August 17, 2017 6:01 pm
Updated: August 18, 2017 8:01 am

Local Ojibway artist unveils totem pole at Canadian National Exhibition

WATCH ABOVE: Artist Kris Nahrgang, current chief of the Kawartha Nishnawbe First Nation, has created a new totem pole now on display at the Canadian National Exhibition.

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A local Ojibway artist is leaving his mark at this year’s Canadian National Exhibition in Toronto with a 28-foot totem pole.

Kris Nahrgang’s creation was unveiled at Exhibition Place’s Heritage Court and will be on display beginning Friday.

The artist from Big Cedar (approximately 40 minutes north of Peterborough) carved the intricate totem pole from a white cedar tree.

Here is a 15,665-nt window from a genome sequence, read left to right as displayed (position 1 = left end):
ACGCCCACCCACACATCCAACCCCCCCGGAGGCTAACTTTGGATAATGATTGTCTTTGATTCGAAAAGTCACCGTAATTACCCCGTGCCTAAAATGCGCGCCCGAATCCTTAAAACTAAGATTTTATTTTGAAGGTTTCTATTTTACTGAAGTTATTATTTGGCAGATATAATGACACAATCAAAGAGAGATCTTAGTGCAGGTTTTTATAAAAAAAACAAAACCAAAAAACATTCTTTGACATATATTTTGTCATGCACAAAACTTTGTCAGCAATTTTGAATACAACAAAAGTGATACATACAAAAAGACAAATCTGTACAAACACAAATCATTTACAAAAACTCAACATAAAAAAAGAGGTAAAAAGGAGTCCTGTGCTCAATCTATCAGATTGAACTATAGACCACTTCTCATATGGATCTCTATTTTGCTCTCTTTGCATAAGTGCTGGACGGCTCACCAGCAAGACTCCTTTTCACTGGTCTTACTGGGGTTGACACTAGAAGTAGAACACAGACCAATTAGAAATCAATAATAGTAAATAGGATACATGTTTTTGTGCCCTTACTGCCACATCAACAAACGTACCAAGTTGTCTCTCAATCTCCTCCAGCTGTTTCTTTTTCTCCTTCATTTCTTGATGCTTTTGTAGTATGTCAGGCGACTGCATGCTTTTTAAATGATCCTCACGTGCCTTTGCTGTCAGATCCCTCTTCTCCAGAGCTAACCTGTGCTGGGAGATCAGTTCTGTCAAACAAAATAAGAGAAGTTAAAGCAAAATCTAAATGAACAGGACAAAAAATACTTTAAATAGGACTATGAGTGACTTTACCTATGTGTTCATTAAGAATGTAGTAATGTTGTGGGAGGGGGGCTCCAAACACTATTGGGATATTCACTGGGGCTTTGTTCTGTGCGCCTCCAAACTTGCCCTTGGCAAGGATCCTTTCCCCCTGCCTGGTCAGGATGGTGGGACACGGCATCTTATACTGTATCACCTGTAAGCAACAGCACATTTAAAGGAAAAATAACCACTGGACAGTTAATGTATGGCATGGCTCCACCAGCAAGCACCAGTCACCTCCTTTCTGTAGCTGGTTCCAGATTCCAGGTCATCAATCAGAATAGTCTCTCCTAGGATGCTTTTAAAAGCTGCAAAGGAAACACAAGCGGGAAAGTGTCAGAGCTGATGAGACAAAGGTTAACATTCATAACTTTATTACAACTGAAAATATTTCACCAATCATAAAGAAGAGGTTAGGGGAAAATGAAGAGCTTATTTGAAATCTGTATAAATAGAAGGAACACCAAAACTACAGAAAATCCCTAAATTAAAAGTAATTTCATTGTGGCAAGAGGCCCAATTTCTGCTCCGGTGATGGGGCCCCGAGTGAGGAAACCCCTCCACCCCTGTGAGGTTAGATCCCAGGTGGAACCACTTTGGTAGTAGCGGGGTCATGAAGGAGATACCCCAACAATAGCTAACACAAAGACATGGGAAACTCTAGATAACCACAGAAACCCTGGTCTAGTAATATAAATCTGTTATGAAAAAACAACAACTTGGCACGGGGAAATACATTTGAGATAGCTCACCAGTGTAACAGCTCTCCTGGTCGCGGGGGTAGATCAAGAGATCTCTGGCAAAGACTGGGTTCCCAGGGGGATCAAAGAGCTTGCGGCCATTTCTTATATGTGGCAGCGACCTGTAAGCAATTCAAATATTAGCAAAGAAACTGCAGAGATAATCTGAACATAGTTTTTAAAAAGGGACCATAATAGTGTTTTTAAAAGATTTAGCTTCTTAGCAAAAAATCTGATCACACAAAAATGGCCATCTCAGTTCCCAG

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Dubbed the “Unity Pole,” it features vibrant colours and several symbols and animals representing unity, emotion and strength.

“Canada is such a beautiful country and it’s so diverse, but at the same time it’s all one,” said Nahrgang, current chief of the Kawartha Nishnawbe First Nation. “And we need to work together as one group of people.”

Artist Kris Nahgrang carved a 28-foot totem pole from a white cedar.

Kris Nahrgang photo

Nahrgang took time-lapse photos while creating the totem pole.

The totem pole features a variety of symbols and animals representing strength and unity.

The pole is one of the Ex’s first artistic commissions since the 1940s. It will be on display until Sept. 4 but then moved to a permanent location yet to be determined.

Nahrgang has worked full-time as an artist since 1991, but primarily focuses on stone sculptures. He said he was pleased with the creative freedom the CNE gave him in designing the work.

Nahrgang notes that for him, the totem pole has nothing to do with reconciliation for First Nations.

“I’m hoping the pole will simply stand for unity,” he said.

 

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